Topics in this issue:
The leaders of Bolivia and Ecuador are in the process of filling campaign promises to re-draft national constitutions. In Ecuador, over 75 percent of voters supported the convening of a constituent assembly, and the Supreme Electoral Tribunal (TSE) is now in the process of preparing for assembly elections on September 30. The session is slated to begin in November or December of this year. Starting a year ahead of its Andean counterpart, Bolivia’s constitutional delegates are now working to consolidate committee proposals into a draft constitution. The 210-member plenary has approximately 40 working days to revise the text in time for a national referendum scheduled for August 6.
The approval of the Assembly is a victory for President Correa’s campaign pledge to re-draft the 1998 constitution, which he sees as not adequately responding to the country’s social and economic
|Dominican Republic Proposes Constitutional Reform: Recently, leaders have renewed calls for constitutional reform in the Dominican Republic.Among the proposed revisions is a move to combine the 32-member Senate and 178-member House of Representatives into a unicameral chamber.|
needs. The official electoral campaign is scheduled for August 14 to September 27; candidates can register through June 19. Of the 130 assembly seats, 100 posts are reserved for provincial representatives, while 24 seats will be elected at a national level and six are reserved to represent Ecuadorians overseas. The TSE is quickly moving forward with election preparations, and has outlined specific caps on how much each party or coalition can spend during the campaign cycle.
The upcoming election will take place in a politically charged climate. The TSE dismissed 57 members of the 100-body Congress in the wake of the referendum’s approval. The legislators were accused of obstructing justice by voting to remove the TSE President, who had granted permission to hold the referendum. Replacement deputies then voted in line with the executive and approved a constituent assembly. Correa’s strong popular support—hovering near 70 percent according to a May poll by Cedatos—and the public’s overall distrust of political elites partly account for the relative ease in carrying out the congressional restructuring.
The Constituent Assembly is in high gear preparing for the August 6 national referendum. Committees must present draft articles by June 11—a nearly two week extension from the original deadline—so that the majority Movement Toward Socialism (MAS) party and opposition can begin to reconcile differences. Attempting to expedite the process, committee presidents and vice presidents met with the grassroots organizations at the core of MAS popular support with the goal of consolidating approximately 30 constitutional articles. The late May meeting ended with delegates unable to reach consensus.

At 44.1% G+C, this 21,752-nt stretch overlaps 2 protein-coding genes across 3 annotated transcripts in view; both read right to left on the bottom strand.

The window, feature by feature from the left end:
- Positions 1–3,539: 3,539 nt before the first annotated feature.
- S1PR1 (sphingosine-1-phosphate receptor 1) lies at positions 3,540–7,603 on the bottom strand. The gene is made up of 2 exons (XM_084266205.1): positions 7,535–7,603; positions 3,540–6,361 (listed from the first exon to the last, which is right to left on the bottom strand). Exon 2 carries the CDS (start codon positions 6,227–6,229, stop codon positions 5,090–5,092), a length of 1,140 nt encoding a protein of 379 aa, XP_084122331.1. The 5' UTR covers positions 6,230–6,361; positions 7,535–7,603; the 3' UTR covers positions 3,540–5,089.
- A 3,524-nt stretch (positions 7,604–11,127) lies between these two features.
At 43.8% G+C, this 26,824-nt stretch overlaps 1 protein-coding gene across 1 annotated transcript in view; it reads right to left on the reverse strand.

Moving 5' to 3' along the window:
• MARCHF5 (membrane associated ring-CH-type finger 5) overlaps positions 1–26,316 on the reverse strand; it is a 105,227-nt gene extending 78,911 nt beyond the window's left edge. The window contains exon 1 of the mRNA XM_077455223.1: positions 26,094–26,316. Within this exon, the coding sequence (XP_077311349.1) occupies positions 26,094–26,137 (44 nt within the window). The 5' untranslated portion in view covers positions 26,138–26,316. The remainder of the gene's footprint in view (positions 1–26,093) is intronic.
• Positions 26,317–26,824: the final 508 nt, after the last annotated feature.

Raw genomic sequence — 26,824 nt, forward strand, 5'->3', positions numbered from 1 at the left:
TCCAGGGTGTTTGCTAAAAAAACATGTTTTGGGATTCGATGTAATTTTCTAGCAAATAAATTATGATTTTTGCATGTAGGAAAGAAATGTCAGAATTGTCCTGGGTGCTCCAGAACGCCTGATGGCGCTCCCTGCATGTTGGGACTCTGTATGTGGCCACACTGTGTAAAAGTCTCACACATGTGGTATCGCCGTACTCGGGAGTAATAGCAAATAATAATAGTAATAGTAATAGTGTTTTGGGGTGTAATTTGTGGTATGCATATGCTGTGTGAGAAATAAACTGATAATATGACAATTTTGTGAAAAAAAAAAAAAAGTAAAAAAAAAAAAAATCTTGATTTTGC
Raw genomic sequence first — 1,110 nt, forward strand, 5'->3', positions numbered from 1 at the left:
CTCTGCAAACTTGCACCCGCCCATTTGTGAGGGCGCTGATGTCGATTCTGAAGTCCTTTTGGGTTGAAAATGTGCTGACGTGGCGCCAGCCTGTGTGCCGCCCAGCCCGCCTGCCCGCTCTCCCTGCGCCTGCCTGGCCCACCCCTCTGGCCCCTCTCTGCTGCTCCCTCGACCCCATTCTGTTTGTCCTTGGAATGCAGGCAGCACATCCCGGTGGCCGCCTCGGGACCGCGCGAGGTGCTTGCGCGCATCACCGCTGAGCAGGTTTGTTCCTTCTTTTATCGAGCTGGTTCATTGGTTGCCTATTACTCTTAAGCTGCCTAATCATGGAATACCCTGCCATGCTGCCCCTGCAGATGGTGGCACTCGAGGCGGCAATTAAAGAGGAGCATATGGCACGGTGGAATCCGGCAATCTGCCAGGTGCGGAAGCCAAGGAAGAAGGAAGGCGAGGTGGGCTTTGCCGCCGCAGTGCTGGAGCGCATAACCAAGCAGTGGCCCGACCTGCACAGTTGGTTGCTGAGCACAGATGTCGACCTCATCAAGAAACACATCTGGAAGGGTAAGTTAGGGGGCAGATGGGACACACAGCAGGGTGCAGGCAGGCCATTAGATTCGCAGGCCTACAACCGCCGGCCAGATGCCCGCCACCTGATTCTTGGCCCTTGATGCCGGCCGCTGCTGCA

If the referendum date does not change, the plenary will have a total of 40 working days to debate the constitutional proposals. However, representatives of the MAS and Nationalist Revolutionary Movement (MNR) parties are pushing for a vote on June 15 vote to postpone the August 6 constitutional referendum. Leaders of Social Democratic Power (PODEMOS) believe the assembly must respect the referendum date established in the convoking law and complete work within the established timetable.
Several of the more contentious articles—some already approved in committee despite PODEMOS abstention—relate to government structure and term limits. One proposal would allow the re-election of public officials, a provision the opposition see as enabling President Morales to hold office until 2018. Another debate surrounds departmental autonomy versus the devolution of certain governance decisions to indigenous communities. Further, MAS has proposed a unicameral 167-member congress, with 70 legislators directly elected by indigenous groups.
Economic and natural resource rights are also challenges for the Assembly. PODEMOS and National Unity (UN) advocate a pluralistic economy that both promotes private enterprise and welcomes state participation. The MAS is divided between those who favor greater natural resource rights for indigenous communities—namely, the Confederación de Indígenas del Oriente Boliviano and the Consejo Nacional de Ayllus y Markas del Kollasuyo—and the party leadership, which supports greater state ownership.
Another controversial issue is the MAS-supported “right of reply and rectification.” According to MAS spokesperson Marco Carrillo, this right would complement PODEMOS’ call for freedom of expression and freedom of the press. If passed, a public Defender of Information would be established to ensure that media publication of erroneous information or individual defamation would be corrected. This potential constitutional right, Carrillo says, would mandate greater social accountability over media communications.
- Right to prompt, adequate, effective, and free justice.
- Right to an individual or collective petition, whether oral or written, and obtainment of a prompt and formal reply.
- Right to cultural identity.
- Right to freedom of expression of ideas and opinions with the right of reply and rectification.
- Right to liberty of meeting and association, in pubic or private form, with licit ends.
- Right to equality with equity.
- Right to individual and collective property.
- Right to receive an integral, no-cost and intercultural education.
- Right to adequate housing.
- Right to work without discrimination and with just remuneration.